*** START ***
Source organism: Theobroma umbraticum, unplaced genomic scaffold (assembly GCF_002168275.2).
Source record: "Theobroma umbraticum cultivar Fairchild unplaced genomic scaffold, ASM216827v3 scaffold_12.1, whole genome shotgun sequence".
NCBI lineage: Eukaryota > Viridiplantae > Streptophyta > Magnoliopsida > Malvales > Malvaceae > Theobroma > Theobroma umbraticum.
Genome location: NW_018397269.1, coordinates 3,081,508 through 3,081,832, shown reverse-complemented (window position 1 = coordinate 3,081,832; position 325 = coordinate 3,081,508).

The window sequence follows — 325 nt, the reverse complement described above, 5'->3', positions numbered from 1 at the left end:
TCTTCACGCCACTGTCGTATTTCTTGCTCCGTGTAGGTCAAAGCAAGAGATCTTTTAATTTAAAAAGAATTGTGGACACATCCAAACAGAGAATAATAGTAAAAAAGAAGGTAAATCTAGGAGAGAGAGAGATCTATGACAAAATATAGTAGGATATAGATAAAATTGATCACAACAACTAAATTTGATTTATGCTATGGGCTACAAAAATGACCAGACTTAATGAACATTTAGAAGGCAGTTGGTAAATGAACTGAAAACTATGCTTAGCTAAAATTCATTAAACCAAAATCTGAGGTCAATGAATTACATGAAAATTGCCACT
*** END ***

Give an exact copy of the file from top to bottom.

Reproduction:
Source organism: Theobroma umbraticum, unplaced genomic scaffold (assembly GCF_002168275.2).
Source record: "Theobroma umbraticum cultivar Fairchild unplaced genomic scaffold, ASM216827v3 scaffold_12.1, whole genome shotgun sequence".
NCBI lineage: Eukaryota > Viridiplantae > Streptophyta > Magnoliopsida > Malvales > Malvaceae > Theobroma > Theobroma umbraticum.
Genome location: NW_018397269.1, coordinates 3,081,508 through 3,081,832, shown reverse-complemented (window position 1 = coordinate 3,081,832; position 325 = coordinate 3,081,508).

The window sequence follows — 325 nt, the reverse complement described above, 5'->3', positions numbered from 1 at the left end:
TCTTCACGCCACTGTCGTATTTCTTGCTCCGTGTAGGTCAAAGCAAGAGATCTTTTAATTTAAAAAGAATTGTGGACACATCCAAACAGAGAATAATAGTAAAAAAGAAGGTAAATCTAGGAGAGAGAGAGATCTATGACAAAATATAGTAGGATATAGATAAAATTGATCACAACAACTAAATTTGATTTATGCTATGGGCTACAAAAATGACCAGACTTAATGAACATTTAGAAGGCAGTTGGTAAATGAACTGAAAACTATGCTTAGCTAAAATTCATTAAACCAAAATCTGAGGTCAATGAATTACATGAAAATTGCCACT